An intra-aortic balloon pump (IABP) is a mechanical device
that helps the heart pump blood.
This device is inserted into the aorta, the body's largest artery. It is a long, thin
tube called a catheter with a balloon on the end of it. If you are hospitalized, your doctor may insert an IABP. Your doctor will
numb an area of your leg and thread the IABP through the femoral artery in your
leg into your aorta. He or she then positions the IABP at the center of your
aorta, below your heart.
In the battle against atherosclerosis, the stakes remain high. Scientists
have made exciting medical advances, but the disease persists as a leading
cause of illness and death in the United States. This year alone,
atherosclerosis will contribute to about 1.2 million heart attacks among
“While we have very good therapies and tests to identify the disease and
predict the risk, none of them is perfect,” says Stephen Nicholls, MBBS
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An IABP is only used for a short period of time
(hours to days). A long-term treatment will likely be needed, such as valve surgery or the insertion of a left ventricular assist device (LVAD).
How does it work?
The IABP reduces the workload
on your heart, allowing your heart to pump more blood. The IABP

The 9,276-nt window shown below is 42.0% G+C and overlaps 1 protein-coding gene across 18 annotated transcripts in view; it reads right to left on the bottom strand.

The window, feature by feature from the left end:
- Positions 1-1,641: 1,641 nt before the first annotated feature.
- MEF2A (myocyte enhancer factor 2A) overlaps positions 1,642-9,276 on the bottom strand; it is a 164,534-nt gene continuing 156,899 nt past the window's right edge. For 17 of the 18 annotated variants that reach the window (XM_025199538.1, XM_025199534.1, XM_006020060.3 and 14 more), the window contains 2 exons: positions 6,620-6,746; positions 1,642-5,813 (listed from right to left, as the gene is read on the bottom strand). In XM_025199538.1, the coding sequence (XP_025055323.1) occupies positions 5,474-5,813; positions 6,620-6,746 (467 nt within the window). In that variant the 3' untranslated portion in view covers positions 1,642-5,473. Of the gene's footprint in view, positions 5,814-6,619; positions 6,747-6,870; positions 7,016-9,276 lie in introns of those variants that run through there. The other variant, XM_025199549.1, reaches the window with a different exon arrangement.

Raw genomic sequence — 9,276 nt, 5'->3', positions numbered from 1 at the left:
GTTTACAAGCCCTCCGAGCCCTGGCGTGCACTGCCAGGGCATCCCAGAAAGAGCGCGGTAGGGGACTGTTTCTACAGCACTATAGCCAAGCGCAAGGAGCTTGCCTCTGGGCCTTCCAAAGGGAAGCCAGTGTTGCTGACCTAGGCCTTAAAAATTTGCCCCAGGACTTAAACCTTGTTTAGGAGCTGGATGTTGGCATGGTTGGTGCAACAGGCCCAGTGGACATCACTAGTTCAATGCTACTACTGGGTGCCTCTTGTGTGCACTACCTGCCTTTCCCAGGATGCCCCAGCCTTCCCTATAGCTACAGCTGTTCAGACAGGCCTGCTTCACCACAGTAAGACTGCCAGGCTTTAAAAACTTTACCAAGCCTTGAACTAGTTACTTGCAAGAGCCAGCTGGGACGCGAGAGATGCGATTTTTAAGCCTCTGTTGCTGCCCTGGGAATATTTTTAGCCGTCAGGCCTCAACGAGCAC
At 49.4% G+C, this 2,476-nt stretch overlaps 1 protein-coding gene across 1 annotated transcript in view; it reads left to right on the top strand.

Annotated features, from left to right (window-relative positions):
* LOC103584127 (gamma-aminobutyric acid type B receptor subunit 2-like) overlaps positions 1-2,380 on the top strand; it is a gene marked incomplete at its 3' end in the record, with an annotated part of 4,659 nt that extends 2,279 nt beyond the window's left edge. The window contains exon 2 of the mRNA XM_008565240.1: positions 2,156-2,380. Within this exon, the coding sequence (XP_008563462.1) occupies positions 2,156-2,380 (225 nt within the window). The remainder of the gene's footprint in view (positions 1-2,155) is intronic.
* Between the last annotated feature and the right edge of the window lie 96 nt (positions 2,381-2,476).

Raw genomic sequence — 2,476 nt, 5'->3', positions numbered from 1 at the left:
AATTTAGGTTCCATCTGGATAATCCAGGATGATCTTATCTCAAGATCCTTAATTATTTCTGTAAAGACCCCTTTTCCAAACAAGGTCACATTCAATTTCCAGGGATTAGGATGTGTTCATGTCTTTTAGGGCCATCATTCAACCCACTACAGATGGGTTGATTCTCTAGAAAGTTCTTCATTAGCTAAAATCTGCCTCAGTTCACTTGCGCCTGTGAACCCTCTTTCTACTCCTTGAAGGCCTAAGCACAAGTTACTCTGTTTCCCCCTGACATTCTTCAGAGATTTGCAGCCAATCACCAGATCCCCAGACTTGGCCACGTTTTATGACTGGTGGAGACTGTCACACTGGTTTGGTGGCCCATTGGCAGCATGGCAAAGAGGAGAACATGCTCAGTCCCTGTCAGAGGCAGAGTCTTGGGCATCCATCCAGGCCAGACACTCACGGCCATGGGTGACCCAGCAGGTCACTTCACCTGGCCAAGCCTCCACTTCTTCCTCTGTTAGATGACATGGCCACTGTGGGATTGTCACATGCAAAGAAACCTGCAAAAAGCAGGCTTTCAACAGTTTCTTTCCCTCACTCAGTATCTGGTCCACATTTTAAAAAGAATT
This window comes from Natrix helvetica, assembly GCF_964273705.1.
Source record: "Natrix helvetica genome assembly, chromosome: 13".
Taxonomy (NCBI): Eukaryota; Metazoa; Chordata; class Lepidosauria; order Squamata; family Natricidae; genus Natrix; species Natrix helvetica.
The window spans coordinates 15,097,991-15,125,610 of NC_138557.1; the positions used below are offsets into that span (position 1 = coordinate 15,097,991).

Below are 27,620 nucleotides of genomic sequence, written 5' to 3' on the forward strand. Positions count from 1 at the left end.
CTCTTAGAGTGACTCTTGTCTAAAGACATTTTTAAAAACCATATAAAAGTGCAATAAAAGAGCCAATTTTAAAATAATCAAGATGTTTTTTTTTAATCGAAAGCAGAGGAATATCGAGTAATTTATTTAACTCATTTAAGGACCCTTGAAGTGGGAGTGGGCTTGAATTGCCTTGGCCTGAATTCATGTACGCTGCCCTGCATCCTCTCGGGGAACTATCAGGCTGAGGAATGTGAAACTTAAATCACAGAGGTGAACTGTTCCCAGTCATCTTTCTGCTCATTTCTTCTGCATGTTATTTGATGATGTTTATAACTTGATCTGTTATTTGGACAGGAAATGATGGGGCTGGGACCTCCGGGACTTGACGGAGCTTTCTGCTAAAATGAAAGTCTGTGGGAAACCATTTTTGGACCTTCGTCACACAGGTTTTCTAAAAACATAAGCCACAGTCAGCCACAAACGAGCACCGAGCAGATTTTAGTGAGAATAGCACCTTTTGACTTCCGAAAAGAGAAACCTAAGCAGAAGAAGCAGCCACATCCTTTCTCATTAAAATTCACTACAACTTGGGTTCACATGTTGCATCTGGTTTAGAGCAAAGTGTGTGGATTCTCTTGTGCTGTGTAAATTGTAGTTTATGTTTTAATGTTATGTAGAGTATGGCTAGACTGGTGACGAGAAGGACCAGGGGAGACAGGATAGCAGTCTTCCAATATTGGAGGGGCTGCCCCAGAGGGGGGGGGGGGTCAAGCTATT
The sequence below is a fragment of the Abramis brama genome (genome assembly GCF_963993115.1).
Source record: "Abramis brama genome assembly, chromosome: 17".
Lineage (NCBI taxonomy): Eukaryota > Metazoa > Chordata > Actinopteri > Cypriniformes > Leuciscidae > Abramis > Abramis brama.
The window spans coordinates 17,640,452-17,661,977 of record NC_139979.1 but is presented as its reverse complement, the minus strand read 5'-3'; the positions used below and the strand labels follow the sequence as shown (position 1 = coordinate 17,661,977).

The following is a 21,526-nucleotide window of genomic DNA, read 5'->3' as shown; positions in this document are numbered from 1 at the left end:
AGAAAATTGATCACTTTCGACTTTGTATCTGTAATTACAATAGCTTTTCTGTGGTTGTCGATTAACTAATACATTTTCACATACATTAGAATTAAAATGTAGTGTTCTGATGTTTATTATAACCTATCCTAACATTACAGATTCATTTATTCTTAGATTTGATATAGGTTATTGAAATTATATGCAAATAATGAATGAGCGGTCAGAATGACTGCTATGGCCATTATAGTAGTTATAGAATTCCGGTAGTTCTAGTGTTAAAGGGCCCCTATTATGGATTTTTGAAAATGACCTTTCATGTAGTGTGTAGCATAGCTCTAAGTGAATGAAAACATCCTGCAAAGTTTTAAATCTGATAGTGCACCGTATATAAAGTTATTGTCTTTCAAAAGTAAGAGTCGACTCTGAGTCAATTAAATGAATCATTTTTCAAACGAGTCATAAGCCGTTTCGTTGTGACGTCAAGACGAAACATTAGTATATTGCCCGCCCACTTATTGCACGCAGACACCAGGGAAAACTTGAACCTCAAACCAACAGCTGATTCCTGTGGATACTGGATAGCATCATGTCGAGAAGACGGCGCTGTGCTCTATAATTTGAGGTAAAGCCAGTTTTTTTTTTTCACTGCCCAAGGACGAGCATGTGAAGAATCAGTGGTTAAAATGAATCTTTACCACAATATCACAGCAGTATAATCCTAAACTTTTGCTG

is placed inside your aorta, the artery that takes blood from the heart to the rest of the body. The balloon on the end of the catheter inflates
and deflates with the rhythm of your heart. This helps your heart pump blood to the body.
The IABP improves the function
of only your left ventricle, since this is the chamber that pumps blood into
your aorta. Here's how an IABP works:
left ventricle has finished contracting, the balloon inflates. This inflation
helps increase blood flow to the heart and the rest of the body.
As your left ventricle is about to pump out blood, the balloon
deflates. This deflation creates extra space in the aorta, allowing the heart
to pump out more blood. This decreases the workload on the heart.
What are the risks?
IABPs cause some side effects. An IABP can cause
an infection in your bloodstream if it is used for too long. The balloon may
overinflate and tear your aorta.
IABP treatment is also
inconvenient. You must lie extremely still in your hospital bed if you have one
of these devices in place.
In this article
This information is produced and provided by the National
Institute (NCI). The information in this topic may have changed since it was written. For the most current information, contact the National
Institute via the Internet web site at http://
.gov or call 1-800-4-CANCER.
WebMD Medical Reference from Healthwise
March 12, 2014
This information is not intended to replace the advice of a doctor.
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